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YouTube wants you to add 'notes' to videos to give more context

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YouTube announced it's working on a crowd-sourcing feature that lets you add notes in its videos to provide context and information about it. Notes will display at the bottom of the videos when YouTube thinks they're "broadly helpful" after analyzing user-submitted ratings.

Among various reasons, you can add notes to a video to "clarify when a song is meant to be a parody, point out when a new version of a product being reviewed is available, or let viewers know when older footage is mistakenly portrayed as a current event," YouTube said.

A pilot that involves writing and viewing notes will start with US-based mobile users whose language is set to English. YouTube will pick from a limited number of eligible users, inviting them to get onboard through email or Creator Studio notification.

YouTube community-sourced notes on videos

YouTube explained in a blog post that it will use a "bridging-based algorithm" to figure out if a note is worth publishing:

A bridging-based algorithm helps identify notes that are helpful to a broad audience across perspectives. If many people who have rated notes differently in the past now rate the same note as helpful, then our system is more likely to show that note under a video. These systems will continuously improve as more notes are written and rated across a broad range of topics.

YouTube will ask users whether a note is “helpful,” “somewhat helpful,” or “unhelpful,” and consider factors like whether the note cites high-quality sources or is written in a neutral tone. Viewers in the US will start seeing notes on videos in the coming weeks and months.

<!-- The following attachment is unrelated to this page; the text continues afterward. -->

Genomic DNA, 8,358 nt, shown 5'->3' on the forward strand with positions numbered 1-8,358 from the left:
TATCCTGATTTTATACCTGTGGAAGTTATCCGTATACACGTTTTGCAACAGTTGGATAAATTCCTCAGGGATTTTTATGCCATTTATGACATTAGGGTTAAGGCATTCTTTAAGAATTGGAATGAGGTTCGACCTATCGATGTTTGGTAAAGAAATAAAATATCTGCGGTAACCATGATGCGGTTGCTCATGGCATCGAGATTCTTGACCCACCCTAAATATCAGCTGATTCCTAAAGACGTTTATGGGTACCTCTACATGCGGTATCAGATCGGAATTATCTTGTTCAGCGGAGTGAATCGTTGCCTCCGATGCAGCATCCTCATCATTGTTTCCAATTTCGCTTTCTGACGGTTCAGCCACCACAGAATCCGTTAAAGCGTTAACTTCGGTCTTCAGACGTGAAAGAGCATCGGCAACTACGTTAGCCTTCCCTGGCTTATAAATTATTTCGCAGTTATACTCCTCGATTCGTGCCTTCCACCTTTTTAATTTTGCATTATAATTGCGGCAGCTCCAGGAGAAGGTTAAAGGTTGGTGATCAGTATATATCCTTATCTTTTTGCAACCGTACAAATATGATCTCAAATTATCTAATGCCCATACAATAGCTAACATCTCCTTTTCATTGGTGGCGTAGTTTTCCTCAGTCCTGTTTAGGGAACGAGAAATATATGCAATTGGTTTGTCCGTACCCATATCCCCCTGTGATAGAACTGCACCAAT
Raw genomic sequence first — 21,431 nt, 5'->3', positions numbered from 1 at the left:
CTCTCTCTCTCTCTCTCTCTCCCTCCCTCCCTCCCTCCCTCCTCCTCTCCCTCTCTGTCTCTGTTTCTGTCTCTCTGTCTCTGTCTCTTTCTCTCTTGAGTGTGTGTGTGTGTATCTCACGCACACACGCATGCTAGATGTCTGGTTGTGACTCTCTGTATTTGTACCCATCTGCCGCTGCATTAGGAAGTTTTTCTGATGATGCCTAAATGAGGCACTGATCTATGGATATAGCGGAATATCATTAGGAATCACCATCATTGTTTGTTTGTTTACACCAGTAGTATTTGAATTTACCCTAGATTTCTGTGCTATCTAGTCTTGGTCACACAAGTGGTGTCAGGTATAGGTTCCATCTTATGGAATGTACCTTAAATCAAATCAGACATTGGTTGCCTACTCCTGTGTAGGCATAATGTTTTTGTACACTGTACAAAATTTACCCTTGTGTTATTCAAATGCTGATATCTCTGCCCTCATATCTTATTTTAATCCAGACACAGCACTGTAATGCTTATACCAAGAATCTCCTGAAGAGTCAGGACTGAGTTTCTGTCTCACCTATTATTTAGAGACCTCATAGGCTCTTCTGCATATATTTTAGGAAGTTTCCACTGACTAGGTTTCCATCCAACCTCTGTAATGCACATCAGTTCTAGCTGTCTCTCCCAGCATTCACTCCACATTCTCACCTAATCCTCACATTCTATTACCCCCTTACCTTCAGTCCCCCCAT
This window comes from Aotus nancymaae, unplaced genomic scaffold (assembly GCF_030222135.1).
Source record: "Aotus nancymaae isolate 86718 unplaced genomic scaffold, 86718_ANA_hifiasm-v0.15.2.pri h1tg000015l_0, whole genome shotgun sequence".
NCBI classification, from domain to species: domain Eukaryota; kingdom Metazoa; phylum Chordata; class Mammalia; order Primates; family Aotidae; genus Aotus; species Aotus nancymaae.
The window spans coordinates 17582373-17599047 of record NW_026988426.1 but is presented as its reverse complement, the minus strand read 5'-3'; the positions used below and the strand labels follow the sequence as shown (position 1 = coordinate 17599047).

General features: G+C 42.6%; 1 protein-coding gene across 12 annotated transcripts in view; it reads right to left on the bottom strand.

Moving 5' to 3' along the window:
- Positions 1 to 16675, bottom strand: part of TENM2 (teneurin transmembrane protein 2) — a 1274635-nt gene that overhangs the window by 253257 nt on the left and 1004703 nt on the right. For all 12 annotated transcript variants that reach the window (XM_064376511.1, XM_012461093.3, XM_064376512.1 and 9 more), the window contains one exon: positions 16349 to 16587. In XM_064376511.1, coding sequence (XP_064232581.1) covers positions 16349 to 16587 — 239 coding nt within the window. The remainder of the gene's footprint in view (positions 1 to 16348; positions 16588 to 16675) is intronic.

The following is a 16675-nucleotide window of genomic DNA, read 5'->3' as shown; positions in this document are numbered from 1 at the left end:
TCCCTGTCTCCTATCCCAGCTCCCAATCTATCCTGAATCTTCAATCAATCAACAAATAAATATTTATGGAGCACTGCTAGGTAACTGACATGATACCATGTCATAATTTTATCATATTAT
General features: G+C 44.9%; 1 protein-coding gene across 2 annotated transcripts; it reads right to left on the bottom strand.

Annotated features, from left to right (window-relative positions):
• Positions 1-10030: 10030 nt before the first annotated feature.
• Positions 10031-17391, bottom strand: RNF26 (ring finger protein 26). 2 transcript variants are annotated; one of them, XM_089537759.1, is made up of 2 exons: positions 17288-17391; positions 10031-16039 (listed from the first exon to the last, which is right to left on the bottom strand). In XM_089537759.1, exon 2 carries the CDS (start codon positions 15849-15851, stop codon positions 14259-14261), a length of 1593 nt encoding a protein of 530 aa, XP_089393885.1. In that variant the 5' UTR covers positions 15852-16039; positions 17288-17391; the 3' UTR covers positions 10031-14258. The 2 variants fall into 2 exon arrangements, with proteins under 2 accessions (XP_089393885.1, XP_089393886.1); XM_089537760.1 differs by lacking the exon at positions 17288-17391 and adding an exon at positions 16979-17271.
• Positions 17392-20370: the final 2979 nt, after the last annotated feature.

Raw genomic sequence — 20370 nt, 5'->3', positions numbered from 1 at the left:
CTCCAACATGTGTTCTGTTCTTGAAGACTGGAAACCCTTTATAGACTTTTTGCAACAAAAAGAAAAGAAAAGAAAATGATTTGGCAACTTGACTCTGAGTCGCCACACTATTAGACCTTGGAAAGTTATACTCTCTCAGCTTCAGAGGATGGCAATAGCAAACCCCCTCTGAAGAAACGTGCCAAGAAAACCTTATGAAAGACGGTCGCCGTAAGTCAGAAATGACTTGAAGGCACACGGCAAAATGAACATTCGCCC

To be able to write YouTube Notes, one needs to have a YouTube channel that is more than six months old with no community guideline strikes in the past twelve months. While the feature will require users to rate video notes in the long run, third-party evaluators will rate the helpfulness of notes during the pilot program and help train YouTube's systems.

The feature builds on YouTube's previous efforts to add more context to videos and combat misinformation. For instance, it shows information panels above search results and requires labels for realistic AI-generated content.

The video hosting platform is also experimenting with several other features, including channel QR codes, desktop redesign, green screen backgrounds, Jump Ahead, and the Dream Track feature that creates 30-second audio clips in the voice of popular celebrities.

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